Blog post

Love me as I am: Dating on dialysis

How to navigate dating and finding love while living with kidney disease.
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It's no secret that dating can be stressful. Finding "the one" can take time, effort and patience, and it can be quite nerve-wracking for a lot of individuals. But for people living with kidney disease, that nervousness can be magnified several times over. 

Dawn Cerruto, an AKF Ambassador who was on dialysis for three years in the late 1990s, said the biggest issue for her when it came to dating during that time period was her struggles with body image. "How I felt about myself affected my self-esteem," Dawn said. "I was on both hemodialysis and peritoneal dialysis [at different points], so I had catheters that stuck out of me. [I'd wonder to myself], 'if I'm going to be intimate with somebody, what are they going to think?'" 

For Jamie Smythe, also an AKF Ambassador who used hemodialysis and peritoneal dialysis, her biggest challenge dating was the fact that many of the people she went on dates with had little or no knowledge of dialysis and kidney disease in general. "What I've found in all the years that I've been sick is that people who aren't part of the kidney community really aren't educated about [kidney disease]," Jamie said. "They [don't know] basic information about how it affects people or what those effects are."

To explain what she was going through, Jamie would ask her dates to put themselves in her shoes. "I would tell them that when I was 23 years old, I woke up spitting up blood and was in complete kidney failure," she said. "I'd say, 'as shocked as you are to hear it, I'm just as shocked to have gone through it.'" Jamie would then explain that she had to spend multiple hours a week on a machine that functioned as her kidneys because her real kidneys did not work. "That was the simplest, easiest way that I could convey to them that I was different from others they were dating," Jamie said. 

Dawn echoed that sentiment of openness and vulnerability, saying that while it depended on the person, she oftentimes would tell dates right away about her health situation. "My attitude was if you can't love me as I am, then you're not worth loving me," she said. 

Anthony Phillips, the partner of AKF Ambassador Undrella Woody and a dialysis patient, also emphasized the importance of honesty. "[It's important] with any kind of illness that you be open and honest about it upfront," he said. "You want that person to be able to make the decision [about whether or not they want to date you]. If [your kidney disease] is something that deters them from wanting to pursue a relationship, then it probably wasn't meant to be."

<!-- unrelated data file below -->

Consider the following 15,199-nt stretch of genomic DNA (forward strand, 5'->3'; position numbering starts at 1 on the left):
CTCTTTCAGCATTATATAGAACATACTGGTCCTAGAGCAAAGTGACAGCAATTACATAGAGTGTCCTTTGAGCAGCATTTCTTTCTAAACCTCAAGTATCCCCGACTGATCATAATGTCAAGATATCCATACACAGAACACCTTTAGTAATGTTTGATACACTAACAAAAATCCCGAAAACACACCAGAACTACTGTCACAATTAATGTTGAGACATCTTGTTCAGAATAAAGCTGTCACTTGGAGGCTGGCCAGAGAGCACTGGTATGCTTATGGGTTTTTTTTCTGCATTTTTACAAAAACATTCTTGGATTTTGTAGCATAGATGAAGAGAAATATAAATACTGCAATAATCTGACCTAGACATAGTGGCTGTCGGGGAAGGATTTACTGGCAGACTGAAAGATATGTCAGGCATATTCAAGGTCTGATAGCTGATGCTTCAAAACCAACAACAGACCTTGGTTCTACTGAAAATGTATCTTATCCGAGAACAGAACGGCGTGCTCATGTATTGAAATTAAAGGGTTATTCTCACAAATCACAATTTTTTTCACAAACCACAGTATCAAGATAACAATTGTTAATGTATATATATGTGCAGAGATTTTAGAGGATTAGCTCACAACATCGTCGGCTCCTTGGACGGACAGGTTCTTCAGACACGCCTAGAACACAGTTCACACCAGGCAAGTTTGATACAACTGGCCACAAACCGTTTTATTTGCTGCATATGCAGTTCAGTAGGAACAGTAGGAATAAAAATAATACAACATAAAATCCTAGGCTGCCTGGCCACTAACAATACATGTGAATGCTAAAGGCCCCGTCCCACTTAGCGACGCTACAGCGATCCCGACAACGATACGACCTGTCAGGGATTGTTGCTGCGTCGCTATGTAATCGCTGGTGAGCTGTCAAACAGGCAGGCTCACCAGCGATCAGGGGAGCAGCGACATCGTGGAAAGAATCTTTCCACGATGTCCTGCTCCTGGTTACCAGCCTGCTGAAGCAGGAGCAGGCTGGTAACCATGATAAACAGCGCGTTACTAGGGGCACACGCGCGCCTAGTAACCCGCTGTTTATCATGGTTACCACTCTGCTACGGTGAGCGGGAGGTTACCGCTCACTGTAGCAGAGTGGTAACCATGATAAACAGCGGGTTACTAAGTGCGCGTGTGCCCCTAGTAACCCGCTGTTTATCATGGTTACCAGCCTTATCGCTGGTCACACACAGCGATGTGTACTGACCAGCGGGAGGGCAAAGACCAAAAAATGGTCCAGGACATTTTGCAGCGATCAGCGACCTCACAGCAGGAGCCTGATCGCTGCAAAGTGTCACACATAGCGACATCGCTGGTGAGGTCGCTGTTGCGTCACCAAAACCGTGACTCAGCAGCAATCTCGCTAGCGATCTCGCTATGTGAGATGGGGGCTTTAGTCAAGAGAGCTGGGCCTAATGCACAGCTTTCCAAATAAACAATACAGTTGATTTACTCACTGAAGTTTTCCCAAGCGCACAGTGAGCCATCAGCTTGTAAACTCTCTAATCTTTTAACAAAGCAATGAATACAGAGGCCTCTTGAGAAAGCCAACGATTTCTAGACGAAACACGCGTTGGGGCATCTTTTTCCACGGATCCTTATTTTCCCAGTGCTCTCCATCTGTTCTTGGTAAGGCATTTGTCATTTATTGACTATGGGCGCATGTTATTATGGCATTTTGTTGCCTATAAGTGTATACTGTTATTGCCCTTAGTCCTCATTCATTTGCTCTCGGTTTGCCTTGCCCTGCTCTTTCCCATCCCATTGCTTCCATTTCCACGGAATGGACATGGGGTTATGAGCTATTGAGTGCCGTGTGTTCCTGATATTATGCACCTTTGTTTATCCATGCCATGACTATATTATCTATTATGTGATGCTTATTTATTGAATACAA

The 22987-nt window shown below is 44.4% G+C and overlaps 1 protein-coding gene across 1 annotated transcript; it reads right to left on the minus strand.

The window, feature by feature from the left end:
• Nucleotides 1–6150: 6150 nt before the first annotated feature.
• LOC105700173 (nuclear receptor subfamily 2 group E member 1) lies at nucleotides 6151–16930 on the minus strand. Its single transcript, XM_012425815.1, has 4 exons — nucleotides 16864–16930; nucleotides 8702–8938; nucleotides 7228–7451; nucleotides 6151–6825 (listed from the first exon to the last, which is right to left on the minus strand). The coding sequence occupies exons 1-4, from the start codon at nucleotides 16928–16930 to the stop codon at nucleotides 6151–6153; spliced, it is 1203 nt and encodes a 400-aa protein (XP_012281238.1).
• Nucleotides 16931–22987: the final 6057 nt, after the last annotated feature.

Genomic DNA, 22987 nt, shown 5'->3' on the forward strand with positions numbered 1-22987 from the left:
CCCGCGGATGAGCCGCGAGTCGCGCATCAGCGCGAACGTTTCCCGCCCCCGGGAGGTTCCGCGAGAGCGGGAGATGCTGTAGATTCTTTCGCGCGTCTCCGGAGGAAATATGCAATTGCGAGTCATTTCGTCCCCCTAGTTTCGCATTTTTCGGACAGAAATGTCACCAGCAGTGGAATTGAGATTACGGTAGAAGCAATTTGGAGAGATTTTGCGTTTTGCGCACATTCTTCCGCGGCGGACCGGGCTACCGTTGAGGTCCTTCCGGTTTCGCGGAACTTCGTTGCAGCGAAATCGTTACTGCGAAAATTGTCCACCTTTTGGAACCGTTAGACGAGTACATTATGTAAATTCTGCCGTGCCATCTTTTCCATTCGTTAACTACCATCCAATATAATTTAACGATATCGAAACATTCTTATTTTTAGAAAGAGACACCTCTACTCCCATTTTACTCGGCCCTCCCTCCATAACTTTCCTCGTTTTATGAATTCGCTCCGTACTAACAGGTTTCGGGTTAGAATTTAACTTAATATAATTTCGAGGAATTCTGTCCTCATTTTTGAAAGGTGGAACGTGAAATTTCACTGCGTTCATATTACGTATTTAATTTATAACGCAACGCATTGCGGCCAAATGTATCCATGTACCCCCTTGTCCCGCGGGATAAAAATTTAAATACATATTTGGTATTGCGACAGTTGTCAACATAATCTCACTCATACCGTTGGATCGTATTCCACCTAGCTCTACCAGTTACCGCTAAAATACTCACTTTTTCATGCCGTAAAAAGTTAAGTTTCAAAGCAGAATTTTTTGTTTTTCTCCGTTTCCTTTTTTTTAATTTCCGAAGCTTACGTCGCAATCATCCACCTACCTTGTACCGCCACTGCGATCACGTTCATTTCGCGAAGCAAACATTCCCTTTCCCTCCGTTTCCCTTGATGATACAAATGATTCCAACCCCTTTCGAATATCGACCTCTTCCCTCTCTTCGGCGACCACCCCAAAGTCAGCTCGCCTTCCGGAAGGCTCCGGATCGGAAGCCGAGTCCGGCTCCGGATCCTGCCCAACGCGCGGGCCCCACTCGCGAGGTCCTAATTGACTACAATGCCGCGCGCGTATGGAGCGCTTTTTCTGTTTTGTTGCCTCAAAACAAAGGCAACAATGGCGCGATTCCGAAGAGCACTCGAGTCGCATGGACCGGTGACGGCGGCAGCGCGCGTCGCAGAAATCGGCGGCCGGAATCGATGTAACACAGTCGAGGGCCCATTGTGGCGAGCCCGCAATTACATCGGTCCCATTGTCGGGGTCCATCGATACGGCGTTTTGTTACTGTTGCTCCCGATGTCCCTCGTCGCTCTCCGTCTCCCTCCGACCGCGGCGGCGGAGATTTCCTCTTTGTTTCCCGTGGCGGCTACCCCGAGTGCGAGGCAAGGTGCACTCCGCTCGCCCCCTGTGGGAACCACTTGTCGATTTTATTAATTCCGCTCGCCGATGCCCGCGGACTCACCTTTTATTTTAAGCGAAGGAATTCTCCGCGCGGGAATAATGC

Dawn also discussed the value of asking your date questions to get a better sense of who they are and how they would handle being the partner of someone living with kidney disease. "I would ask, 'How would you feel about going to sit with me in the hospital should I spur the moment need to go?'" Dawn said. "I had enough self-esteem to [recognize] that if somebody wasn't going to go sit with me and be with me [at the hospital], then maybe they're not worth it." 

But while talking about your journey with kidney disease is important, Jamie advised people on dialysis and in the general kidney community to remember that they are more than simply their illness. "[Your date] is not just getting the illness," Jamie said. "[Who I am] includes my disability, but I want [my dates] to learn 'me' first. I would show my strengths, characteristics and my personality and wait until [my dates] were opening up a little bit more and being more transparent about what they desired and what they were looking for, and then I would share my circumstances with them."

When it comes to red flags that people should watch out for while they date, Dawn said a major warning sign is if someone is more interested in how you look than how you feel. "Your body goes through major changes [on dialysis], and I had weight gain and weight loss," she said. As a result of this, Dawn urged people to not rush into a relationship and "let people get to know you and your situation" and meet you where you are. 

Part of "meeting you where you are" involves your date being flexible around your dietary constraints as a person living with kidney disease. Dawn emphasized that people should plan ahead to account for their needs. "Look for restaurants that have choices where you can change things," Dawn said. "You may have to call ahead of time and find out. [In addition], look at menus online to see if they have kidney-friendly food, and be honest with your partner by saying 'Why don't we try this place instead? They have more that I can eat so I can enjoy my meal.'' 

While people living with kidney disease have more factors to consider when it comes to dating than people without kidney disease, at the end of the day, the main takeaway is the same: don't settle for less and wait for the person who chooses to love and accept you exactly as you are, chronic illness and all. 


Jenni Muns

Jenni Muns is the associate director of communications at AKF